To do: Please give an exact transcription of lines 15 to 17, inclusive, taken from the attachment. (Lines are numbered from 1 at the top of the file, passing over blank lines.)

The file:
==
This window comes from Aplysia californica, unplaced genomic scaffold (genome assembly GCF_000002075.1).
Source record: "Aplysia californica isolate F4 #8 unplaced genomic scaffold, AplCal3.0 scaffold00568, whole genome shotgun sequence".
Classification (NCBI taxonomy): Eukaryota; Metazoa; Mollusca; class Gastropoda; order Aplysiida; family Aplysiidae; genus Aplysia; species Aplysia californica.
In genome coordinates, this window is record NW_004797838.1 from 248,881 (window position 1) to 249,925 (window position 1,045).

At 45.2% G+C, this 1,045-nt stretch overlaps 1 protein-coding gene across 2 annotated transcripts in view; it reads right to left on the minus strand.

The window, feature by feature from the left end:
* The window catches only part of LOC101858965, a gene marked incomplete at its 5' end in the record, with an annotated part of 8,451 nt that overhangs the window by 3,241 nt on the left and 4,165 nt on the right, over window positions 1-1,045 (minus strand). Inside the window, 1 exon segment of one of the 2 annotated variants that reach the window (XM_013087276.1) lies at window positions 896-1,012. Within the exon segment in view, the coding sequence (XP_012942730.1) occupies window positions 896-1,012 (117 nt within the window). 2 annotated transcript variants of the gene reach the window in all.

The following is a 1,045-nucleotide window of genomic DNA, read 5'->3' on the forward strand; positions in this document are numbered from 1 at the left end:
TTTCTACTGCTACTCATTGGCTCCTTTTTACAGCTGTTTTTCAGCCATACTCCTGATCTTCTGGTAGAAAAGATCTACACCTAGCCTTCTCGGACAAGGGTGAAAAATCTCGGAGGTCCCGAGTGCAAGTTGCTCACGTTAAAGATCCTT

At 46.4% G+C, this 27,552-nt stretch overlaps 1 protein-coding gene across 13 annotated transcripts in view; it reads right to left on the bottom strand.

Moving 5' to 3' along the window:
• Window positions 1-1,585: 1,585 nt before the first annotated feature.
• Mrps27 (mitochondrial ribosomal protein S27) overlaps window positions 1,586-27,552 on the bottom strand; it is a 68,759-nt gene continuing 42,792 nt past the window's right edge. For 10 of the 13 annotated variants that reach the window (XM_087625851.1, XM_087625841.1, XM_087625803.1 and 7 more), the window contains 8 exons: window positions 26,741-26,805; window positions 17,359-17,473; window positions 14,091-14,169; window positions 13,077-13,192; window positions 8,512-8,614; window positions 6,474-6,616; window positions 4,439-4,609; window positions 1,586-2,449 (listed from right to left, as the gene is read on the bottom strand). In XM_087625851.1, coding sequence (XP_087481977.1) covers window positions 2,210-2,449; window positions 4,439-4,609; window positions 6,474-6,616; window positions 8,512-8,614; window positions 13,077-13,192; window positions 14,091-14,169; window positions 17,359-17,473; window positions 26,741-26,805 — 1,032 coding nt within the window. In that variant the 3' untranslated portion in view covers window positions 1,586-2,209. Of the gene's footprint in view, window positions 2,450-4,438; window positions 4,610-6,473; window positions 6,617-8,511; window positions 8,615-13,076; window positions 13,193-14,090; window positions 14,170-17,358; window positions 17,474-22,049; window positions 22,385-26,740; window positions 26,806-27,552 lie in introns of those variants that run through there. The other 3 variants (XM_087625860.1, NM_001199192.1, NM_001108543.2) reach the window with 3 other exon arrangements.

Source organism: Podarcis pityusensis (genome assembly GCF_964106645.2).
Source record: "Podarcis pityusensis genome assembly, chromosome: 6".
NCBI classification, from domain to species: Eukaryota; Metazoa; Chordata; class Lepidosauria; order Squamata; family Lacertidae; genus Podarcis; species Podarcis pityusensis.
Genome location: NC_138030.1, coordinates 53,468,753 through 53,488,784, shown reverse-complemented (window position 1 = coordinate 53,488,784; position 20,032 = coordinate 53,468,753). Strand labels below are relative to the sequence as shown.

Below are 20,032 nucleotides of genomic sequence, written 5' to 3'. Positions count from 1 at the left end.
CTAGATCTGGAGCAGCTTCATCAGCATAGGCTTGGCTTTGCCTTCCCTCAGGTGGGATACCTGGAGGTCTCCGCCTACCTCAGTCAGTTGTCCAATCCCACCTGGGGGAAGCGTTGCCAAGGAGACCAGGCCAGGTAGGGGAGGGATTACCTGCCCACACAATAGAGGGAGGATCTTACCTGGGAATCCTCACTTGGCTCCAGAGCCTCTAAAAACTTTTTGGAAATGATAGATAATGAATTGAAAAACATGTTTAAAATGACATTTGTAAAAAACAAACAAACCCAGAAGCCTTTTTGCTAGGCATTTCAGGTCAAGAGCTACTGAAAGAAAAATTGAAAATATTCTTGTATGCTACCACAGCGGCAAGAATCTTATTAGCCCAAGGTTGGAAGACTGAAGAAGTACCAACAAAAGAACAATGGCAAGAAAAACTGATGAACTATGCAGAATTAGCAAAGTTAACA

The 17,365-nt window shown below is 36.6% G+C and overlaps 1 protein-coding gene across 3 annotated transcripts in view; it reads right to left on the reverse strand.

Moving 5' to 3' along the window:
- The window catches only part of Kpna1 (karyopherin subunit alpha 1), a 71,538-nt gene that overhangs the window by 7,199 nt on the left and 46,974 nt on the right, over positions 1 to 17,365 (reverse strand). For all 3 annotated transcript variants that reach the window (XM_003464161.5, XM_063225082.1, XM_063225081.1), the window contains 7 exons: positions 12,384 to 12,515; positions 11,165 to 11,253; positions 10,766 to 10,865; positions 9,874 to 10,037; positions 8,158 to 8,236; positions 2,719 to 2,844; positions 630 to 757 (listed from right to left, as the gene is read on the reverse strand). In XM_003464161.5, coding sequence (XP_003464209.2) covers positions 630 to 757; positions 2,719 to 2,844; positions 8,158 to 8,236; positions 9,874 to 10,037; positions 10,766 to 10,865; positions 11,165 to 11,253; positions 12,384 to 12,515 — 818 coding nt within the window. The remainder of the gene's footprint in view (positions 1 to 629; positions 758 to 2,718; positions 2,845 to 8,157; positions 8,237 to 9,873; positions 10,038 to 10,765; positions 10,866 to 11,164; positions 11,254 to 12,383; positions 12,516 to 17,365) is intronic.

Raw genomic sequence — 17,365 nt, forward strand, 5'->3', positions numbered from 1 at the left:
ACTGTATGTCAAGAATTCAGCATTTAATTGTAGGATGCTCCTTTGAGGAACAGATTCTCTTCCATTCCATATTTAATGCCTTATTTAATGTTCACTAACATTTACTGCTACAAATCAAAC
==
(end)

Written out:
Source record: "Podarcis pityusensis genome assembly, chromosome: 6".
NCBI classification, from domain to species: Eukaryota; Metazoa; Chordata; class Lepidosauria; order Squamata; family Lacertidae; genus Podarcis; species Podarcis pityusensis.
Genome location: NC_138030.1, coordinates 53,468,753 through 53,488,784, shown reverse-complemented (window position 1 = coordinate 53,488,784; position 20,032 = coordinate 53,468,753). Strand labels below are relative to the sequence as shown.